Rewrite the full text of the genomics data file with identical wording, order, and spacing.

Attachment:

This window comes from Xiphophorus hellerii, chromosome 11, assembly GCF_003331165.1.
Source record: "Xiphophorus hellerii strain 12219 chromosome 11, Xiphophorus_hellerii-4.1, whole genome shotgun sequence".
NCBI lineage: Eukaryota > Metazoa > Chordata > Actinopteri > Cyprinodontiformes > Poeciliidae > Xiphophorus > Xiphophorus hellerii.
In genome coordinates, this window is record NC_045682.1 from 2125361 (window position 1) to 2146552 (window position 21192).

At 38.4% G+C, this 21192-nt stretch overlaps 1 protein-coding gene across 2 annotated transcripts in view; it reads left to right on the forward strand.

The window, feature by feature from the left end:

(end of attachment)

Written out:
This window comes from Xiphophorus hellerii, chromosome 11, assembly GCF_003331165.1.
Source record: "Xiphophorus hellerii strain 12219 chromosome 11, Xiphophorus_hellerii-4.1, whole genome shotgun sequence".
NCBI lineage: Eukaryota > Metazoa > Chordata > Actinopteri > Cyprinodontiformes > Poeciliidae > Xiphophorus > Xiphophorus hellerii.
In genome coordinates, this window is record NC_045682.1 from 2125361 (window position 1) to 2146552 (window position 21192).

At 38.4% G+C, this 21192-nt stretch overlaps 1 protein-coding gene across 2 annotated transcripts in view; it reads left to right on the forward strand.

The window, feature by feature from the left end: